"I am miserable".

In the rearview mirror, the cabbie's eyes flickered like two tiny flames. Smooth jazz poured from the speakers, the cab rolled on…

"I am miserable."

Arrogance replaced the suspicious flicker;arrogance spiked with impatience.

House kept his smirk at bay, savoring the driver's distrust and discomfort. Leaning forward in the back seat, he stole a glance at the cabbie's license through the plexiglass partition. Slowly he scratched his stubble then delivered the final blow.


The driver opened his mouth, his tongue moving in a futile search for a response.

"Don't bother, Edwin" House sat back, his gaze steady on his driver's eyes in the mirror. "If you cared you would have shown it two miserables ago. Now watch the road."

They rode in silence. For the first time that day House felt pretty good. The knot in his stomach, eased only slightly by a vodka tonic in the airport and two Vicodin on the plane was now gone. He surrendered to the feeling, marveling at the therapeutic value of throwing a wrench into a stranger's day. Letting his head nod, he heaved a satisfied sigh.

"So…what's your problem, mister?"

Damn. Edwin had found his courage and his voice, pulling House out of a pleasant half doze. The buzz from the pills had not quite worn off, which is why he was in a cab and not a rental car. He forced his eyes to focus on the back of Edwin's head.

"I thought I told you to watch the road," he mumbled.

"Girlfriend skip town on you? "

"Why are you talking to me? I could be a pistol toting lunatic just waiting for a chance to steal this glorious ride. "

Edwin pursed his lips. "Sometimes when we're not getting any-"

House fought off the remnants of his drowsiness and scowled at the driver's laughing eyes in the mirror. "Watch it, Edwin."

"-we tend to get a bit cranky."

"A truly original sentiment. Hallmark is going to be busting down your door."

Edwin threw back his head and let out a raspy guffaw. The guffaw transformed into a noisy hack. He groped under the dash for a tissue, pressed it to his face, and let out an gurgly wad of mucus.

"Charming," House said. "Ever been tested for chronic obstructive pulmonary disease?"

"What are you? A doctor?" He shook his head. "No way. You're too scruffy."

"How many packs a day?"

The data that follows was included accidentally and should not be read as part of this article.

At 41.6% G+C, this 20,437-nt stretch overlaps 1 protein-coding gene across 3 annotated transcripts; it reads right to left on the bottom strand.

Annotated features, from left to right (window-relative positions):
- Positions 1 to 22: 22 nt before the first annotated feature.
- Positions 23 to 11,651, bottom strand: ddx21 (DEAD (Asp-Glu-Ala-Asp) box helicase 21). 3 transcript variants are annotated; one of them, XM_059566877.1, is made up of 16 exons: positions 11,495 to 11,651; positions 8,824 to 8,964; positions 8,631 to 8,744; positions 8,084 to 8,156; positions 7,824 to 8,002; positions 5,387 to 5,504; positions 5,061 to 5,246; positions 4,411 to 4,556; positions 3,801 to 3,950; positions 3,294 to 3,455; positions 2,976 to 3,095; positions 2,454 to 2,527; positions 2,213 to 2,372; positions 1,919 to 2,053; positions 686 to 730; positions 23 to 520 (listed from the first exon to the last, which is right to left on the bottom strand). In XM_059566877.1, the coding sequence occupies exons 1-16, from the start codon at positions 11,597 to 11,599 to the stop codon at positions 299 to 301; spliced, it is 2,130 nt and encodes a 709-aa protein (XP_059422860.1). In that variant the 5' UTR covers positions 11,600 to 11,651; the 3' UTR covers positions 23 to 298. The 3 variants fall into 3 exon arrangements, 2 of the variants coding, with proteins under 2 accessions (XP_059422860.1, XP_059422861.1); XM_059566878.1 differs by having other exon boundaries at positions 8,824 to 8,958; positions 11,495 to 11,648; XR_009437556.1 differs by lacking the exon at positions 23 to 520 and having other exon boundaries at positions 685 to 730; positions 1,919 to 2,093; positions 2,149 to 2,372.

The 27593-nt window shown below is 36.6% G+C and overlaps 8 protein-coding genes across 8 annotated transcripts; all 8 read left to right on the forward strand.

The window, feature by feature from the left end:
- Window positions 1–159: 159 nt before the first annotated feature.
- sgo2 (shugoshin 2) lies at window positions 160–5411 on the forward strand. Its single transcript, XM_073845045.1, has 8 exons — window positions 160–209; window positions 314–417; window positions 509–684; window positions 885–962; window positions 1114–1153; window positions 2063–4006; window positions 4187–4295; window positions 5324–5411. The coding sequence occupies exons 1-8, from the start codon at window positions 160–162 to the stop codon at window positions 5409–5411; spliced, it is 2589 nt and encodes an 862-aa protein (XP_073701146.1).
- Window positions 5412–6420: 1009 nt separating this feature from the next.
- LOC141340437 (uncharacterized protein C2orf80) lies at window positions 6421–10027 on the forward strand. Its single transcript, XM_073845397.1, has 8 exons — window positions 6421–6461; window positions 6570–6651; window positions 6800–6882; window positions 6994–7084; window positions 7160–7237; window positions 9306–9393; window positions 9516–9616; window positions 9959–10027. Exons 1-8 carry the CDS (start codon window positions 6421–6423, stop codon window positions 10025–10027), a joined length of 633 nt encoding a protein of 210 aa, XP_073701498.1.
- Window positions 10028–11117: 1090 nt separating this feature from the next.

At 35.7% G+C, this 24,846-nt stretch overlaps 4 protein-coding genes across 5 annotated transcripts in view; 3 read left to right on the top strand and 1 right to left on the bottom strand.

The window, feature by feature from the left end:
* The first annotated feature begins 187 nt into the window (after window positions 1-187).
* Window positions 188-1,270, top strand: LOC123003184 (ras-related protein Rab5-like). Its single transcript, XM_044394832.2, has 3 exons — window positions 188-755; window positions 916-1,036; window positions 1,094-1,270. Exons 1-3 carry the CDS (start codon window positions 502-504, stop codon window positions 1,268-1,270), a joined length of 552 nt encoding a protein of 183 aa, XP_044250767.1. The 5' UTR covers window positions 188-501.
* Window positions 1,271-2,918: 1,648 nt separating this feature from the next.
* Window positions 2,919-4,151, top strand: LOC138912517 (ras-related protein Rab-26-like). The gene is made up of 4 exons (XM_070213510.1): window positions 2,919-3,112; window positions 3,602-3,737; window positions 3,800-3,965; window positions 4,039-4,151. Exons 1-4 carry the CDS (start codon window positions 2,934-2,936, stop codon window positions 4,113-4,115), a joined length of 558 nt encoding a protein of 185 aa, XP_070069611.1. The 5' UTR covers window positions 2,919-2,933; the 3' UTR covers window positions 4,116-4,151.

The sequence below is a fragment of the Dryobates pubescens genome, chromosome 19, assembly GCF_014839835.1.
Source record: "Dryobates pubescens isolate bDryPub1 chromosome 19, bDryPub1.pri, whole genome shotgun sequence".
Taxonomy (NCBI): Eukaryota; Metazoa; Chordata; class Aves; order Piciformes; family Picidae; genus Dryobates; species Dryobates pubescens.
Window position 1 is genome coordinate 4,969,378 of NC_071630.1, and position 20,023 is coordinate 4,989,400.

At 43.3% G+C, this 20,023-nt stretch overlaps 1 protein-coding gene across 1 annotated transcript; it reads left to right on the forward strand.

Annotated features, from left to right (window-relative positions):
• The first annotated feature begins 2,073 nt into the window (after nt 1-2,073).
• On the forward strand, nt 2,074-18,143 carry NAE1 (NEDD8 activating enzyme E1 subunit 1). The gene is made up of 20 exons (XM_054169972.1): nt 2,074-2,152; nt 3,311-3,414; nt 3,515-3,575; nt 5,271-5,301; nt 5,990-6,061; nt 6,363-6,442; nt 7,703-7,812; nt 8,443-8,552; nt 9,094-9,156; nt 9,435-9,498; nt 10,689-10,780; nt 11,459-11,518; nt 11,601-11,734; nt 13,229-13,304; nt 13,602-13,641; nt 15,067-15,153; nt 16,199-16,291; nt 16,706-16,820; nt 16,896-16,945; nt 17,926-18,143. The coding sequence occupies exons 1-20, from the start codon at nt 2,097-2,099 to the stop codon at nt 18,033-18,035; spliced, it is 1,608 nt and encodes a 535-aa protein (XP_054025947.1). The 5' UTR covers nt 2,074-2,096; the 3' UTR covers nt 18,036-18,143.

"I don't know. One or two. Depends how life's going."

House pulled out a wrinkled bar receipt and a pencil stub from his jeans pocket. He pressed the paper against the plexiglass, scribbled something on it, then pushed it through the money drawer. "Have your doctor give you a Spirometry test."


"S-P-I-R-O-M-E-T-R-Y. I wrote it down for you, even spelled it right. It'll show how well your lungs are functioning which, from what I can tell, isn't all that great. " Raising his brows he added, "A guy in his fifties can't be too careful."

Edwin drove down the exit ramp into Eldridge. "Now you're guessing my age like some carnival yokel. I hate doctors. They poke you, prod you, bilk your insurance, and after all that you still feel like crap. No thanks."

"It's your funeral." House glowered at the scenery-the two story houses, the corner groceries, the elementary schools. Typical suburbia, typical Eldridge, Ohio. Crap.

"So you gonna tell me why you're mis-er-a-ble?" Edwin said. "I'm a good listener and there's at least another twenty minutes to this ride if we make the lights."

Annoyance nibbled at House's innards.

You got your own back. Serves you right.

He had a sudden vision of Wilson sitting next to him, wagging an admonishing finger in his face. Wilson, his best friend, Wilson the voice of reason. Get the hell out of my head! Wilson's glibness was something he didn't need right now.

He considered closing his eyes again. His desire for antagonistic bantering had flown. His mood had plummeted another forty fathoms. The choice was all his. He could brood in a smooth jazz cushioned darkness or pass the time playing Truth or Dare with the cabbie from Hell. They were on the main drag now, speeding along toward northern Eldridge. He rubbed his eyes, wishing he were back in Jersey.

"I'm miserable," House said, "because I'm going home."